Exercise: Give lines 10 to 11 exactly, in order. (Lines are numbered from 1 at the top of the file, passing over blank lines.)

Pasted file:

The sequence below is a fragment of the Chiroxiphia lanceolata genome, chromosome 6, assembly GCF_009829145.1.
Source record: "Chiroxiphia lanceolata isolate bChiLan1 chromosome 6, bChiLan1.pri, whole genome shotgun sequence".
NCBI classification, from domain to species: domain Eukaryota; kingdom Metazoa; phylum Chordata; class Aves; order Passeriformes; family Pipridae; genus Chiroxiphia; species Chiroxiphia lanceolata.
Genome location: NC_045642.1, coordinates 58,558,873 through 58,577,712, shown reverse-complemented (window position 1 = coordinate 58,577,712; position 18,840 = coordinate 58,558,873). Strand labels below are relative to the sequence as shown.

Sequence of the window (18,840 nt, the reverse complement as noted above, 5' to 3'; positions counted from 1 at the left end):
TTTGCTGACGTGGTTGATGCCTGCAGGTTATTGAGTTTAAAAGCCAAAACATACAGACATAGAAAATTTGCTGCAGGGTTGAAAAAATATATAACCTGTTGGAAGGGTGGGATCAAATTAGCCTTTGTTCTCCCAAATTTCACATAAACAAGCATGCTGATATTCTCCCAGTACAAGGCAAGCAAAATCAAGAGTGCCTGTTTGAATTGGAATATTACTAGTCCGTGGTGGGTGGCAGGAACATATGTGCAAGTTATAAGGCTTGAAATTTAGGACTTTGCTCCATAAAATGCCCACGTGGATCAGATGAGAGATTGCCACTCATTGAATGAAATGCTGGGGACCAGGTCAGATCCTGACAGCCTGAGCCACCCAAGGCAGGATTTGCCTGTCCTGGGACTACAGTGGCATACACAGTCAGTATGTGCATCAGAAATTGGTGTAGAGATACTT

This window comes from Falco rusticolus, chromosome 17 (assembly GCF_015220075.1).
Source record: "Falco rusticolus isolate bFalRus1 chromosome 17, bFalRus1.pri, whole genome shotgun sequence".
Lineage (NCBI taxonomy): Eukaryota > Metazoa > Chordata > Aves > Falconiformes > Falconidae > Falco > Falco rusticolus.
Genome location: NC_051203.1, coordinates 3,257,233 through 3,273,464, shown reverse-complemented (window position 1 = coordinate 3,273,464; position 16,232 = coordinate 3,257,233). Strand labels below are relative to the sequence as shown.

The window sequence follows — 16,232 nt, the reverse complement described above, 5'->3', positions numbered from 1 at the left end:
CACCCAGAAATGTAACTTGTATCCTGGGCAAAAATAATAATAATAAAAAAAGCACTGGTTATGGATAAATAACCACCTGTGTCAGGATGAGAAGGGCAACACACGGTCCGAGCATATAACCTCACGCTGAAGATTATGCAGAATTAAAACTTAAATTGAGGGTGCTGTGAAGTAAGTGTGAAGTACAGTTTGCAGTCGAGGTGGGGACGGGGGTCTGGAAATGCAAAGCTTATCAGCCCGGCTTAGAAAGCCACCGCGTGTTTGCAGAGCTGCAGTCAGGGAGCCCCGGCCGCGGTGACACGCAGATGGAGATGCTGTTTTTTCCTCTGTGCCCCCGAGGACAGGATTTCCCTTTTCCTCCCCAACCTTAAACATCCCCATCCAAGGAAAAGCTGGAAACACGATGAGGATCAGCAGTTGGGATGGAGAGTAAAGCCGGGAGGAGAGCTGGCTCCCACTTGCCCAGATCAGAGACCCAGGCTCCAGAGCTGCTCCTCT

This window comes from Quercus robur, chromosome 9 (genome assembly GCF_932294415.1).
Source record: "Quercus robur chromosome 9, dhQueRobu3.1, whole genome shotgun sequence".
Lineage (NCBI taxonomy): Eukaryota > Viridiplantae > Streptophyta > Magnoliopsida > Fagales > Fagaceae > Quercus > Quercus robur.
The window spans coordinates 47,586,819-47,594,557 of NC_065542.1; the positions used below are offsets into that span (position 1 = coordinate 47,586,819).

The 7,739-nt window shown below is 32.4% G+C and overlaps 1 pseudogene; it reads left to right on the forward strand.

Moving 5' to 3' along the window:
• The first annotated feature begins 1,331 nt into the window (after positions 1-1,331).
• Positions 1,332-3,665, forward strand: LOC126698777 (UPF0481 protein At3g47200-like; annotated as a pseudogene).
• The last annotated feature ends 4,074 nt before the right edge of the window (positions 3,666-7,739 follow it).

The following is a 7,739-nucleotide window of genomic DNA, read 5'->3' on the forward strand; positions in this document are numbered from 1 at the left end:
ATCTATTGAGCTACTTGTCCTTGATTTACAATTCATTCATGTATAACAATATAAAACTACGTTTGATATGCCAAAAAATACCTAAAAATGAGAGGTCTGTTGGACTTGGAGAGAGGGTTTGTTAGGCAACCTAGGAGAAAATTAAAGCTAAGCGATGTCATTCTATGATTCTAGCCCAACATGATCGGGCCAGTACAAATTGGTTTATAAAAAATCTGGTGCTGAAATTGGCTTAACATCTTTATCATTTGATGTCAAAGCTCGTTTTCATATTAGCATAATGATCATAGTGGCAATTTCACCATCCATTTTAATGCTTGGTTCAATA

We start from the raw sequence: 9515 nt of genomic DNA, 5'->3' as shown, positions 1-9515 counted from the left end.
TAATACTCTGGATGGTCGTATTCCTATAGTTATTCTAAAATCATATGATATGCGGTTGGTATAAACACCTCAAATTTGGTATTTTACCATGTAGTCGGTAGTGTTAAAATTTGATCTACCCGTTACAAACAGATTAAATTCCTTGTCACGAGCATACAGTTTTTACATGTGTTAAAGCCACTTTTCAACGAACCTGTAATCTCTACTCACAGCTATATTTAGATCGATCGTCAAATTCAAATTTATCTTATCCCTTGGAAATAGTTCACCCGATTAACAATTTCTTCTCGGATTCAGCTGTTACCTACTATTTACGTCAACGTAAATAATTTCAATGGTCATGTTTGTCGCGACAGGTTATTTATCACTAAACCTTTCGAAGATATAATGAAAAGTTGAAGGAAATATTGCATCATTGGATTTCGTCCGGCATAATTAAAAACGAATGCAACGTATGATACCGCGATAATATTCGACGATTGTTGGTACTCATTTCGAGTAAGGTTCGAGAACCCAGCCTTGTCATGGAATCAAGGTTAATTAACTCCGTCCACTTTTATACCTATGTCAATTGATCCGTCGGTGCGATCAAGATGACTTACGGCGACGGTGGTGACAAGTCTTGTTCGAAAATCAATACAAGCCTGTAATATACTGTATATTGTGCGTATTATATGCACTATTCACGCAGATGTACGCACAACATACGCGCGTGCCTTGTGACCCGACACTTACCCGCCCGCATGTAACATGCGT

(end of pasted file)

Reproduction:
Genome location: NC_051203.1, coordinates 3,257,233 through 3,273,464, shown reverse-complemented (window position 1 = coordinate 3,273,464; position 16,232 = coordinate 3,257,233). Strand labels below are relative to the sequence as shown.

The window sequence follows — 16,232 nt, the reverse complement described above, 5'->3', positions numbered from 1 at the left end: